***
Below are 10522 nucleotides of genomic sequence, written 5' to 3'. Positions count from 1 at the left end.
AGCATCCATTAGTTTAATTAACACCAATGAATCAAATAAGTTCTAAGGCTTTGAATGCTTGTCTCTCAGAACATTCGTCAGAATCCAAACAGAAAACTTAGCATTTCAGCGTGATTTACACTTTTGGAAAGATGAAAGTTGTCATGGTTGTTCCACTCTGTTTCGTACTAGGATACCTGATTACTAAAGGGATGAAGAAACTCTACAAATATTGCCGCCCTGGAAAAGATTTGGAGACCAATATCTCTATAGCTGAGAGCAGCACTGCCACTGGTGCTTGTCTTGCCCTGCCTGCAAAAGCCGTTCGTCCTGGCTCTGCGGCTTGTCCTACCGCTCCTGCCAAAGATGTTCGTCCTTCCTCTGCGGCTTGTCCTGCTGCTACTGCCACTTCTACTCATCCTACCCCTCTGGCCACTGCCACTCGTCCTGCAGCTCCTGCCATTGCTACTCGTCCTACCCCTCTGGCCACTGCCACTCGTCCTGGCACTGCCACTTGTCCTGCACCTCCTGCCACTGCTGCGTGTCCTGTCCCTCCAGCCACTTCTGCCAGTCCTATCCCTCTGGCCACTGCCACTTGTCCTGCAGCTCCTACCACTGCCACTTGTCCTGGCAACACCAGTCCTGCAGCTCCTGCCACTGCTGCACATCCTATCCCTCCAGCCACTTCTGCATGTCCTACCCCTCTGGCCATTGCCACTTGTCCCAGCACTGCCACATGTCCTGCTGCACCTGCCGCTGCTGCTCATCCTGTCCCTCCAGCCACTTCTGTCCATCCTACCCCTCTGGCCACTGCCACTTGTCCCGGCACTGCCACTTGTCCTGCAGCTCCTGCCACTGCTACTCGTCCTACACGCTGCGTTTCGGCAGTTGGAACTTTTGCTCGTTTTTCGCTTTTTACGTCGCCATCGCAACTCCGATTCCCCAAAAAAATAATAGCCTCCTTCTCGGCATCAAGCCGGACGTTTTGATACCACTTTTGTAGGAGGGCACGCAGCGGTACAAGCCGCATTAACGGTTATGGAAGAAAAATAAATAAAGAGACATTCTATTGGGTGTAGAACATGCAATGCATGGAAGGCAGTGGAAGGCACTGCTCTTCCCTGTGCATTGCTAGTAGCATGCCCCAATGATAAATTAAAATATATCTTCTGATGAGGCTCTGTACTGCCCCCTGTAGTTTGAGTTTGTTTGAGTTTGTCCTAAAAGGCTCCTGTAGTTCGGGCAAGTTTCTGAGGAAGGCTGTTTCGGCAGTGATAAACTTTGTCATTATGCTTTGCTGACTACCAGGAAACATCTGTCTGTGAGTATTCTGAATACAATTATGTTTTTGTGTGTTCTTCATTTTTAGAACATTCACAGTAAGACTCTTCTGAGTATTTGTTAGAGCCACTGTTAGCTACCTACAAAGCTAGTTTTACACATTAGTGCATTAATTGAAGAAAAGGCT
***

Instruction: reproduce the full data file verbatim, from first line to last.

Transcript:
Below are 10522 nucleotides of genomic sequence, written 5' to 3'. Positions count from 1 at the left end.
AGCATCCATTAGTTTAATTAACACCAATGAATCAAATAAGTTCTAAGGCTTTGAATGCTTGTCTCTCAGAACATTCGTCAGAATCCAAACAGAAAACTTAGCATTTCAGCGTGATTTACACTTTTGGAAAGATGAAAGTTGTCATGGTTGTTCCACTCTGTTTCGTACTAGGATACCTGATTACTAAAGGGATGAAGAAACTCTACAAATATTGCCGCCCTGGAAAAGATTTGGAGACCAATATCTCTATAGCTGAGAGCAGCACTGCCACTGGTGCTTGTCTTGCCCTGCCTGCAAAAGCCGTTCGTCCTGGCTCTGCGGCTTGTCCTACCGCTCCTGCCAAAGATGTTCGTCCTTCCTCTGCGGCTTGTCCTGCTGCTACTGCCACTTCTACTCATCCTACCCCTCTGGCCACTGCCACTCGTCCTGCAGCTCCTGCCATTGCTACTCGTCCTACCCCTCTGGCCACTGCCACTCGTCCTGGCACTGCCACTTGTCCTGCACCTCCTGCCACTGCTGCGTGTCCTGTCCCTCCAGCCACTTCTGCCAGTCCTATCCCTCTGGCCACTGCCACTTGTCCTGCAGCTCCTACCACTGCCACTTGTCCTGGCAACACCAGTCCTGCAGCTCCTGCCACTGCTGCACATCCTATCCCTCCAGCCACTTCTGCATGTCCTACCCCTCTGGCCATTGCCACTTGTCCCAGCACTGCCACATGTCCTGCTGCACCTGCCGCTGCTGCTCATCCTGTCCCTCCAGCCACTTCTGTCCATCCTACCCCTCTGGCCACTGCCACTTGTCCCGGCACTGCCACTTGTCCTGCAGCTCCTGCCACTGCTACTCGTCCTACACGCTGCGTTTCGGCAGTTGGAACTTTTGCTCGTTTTTCGCTTTTTACGTCGCCATCGCAACTCCGATTCCCCAAAAAAATAATAGCCTCCTTCTCGGCATCAAGCCGGACGTTTTGATACCACTTTTGTAGGAGGGCACGCAGCGGTACAAGCCGCATTAACGGTTATGGAAGAAAAATAAATAAAGAGACATTCTATTGGGTGTAGAACATGCAATGCATGGAAGGCAGTGGAAGGCACTGCTCTTCCCTGTGCATTGCTAGTAGCATGCCCCAATGATAAATTAAAATATATCTTCTGATGAGGCTCTGTACTGCCCCCTGTAGTTTGAGTTTGTTTGAGTTTGTCCTAAAAGGCTCCTGTAGTTCGGGCAAGTTTCTGAGGAAGGCTGTTTCGGCAGTGATAAACTTTGTCATTATGCTTTGCTGACTACCAGGAAACATCTGTCTGTGAGTATTCTGAATACAATTATGTTTTTGTGTGTTCTTCATTTTTAGAACATTCACAGTAAGACTCTTCTGAGTATTTGTTAGAGCCACTGTTAGCTACCTACAAAGCTAGTTTTACACATTAGTGCATTAATTGAAGAAAAGGCT